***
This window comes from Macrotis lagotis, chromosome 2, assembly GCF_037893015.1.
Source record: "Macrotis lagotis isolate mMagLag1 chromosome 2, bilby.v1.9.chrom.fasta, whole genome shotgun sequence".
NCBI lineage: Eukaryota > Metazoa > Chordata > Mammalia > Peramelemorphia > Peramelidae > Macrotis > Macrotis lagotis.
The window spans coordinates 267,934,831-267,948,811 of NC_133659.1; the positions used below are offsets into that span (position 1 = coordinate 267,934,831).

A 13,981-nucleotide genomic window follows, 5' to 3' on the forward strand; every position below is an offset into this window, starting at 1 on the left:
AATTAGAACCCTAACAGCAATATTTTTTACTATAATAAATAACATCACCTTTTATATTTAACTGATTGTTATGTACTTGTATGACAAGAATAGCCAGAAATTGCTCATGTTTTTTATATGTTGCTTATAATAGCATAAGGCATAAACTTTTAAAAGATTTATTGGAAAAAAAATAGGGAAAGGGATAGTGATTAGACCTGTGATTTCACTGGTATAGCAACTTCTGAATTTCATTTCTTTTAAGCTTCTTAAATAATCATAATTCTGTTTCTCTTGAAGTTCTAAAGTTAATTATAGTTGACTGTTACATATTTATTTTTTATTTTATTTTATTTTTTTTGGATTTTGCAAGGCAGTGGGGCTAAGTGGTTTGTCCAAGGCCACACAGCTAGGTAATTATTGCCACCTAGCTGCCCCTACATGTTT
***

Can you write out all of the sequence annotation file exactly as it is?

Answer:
This window comes from Macrotis lagotis, chromosome 2, assembly GCF_037893015.1.
Source record: "Macrotis lagotis isolate mMagLag1 chromosome 2, bilby.v1.9.chrom.fasta, whole genome shotgun sequence".
NCBI lineage: Eukaryota > Metazoa > Chordata > Mammalia > Peramelemorphia > Peramelidae > Macrotis > Macrotis lagotis.
The window spans coordinates 267,934,831-267,948,811 of NC_133659.1; the positions used below are offsets into that span (position 1 = coordinate 267,934,831).

A 13,981-nucleotide genomic window follows, 5' to 3' on the forward strand; every position below is an offset into this window, starting at 1 on the left:
AATTAGAACCCTAACAGCAATATTTTTTACTATAATAAATAACATCACCTTTTATATTTAACTGATTGTTATGTACTTGTATGACAAGAATAGCCAGAAATTGCTCATGTTTTTTATATGTTGCTTATAATAGCATAAGGCATAAACTTTTAAAAGATTTATTGGAAAAAAAATAGGGAAAGGGATAGTGATTAGACCTGTGATTTCACTGGTATAGCAACTTCTGAATTTCATTTCTTTTAAGCTTCTTAAATAATCATAATTCTGTTTCTCTTGAAGTTCTAAAGTTAATTATAGTTGACTGTTACATATTTATTTTTTATTTTATTTTATTTTTTTTGGATTTTGCAAGGCAGTGGGGCTAAGTGGTTTGTCCAAGGCCACACAGCTAGGTAATTATTGCCACCTAGCTGCCCCTACATGTTT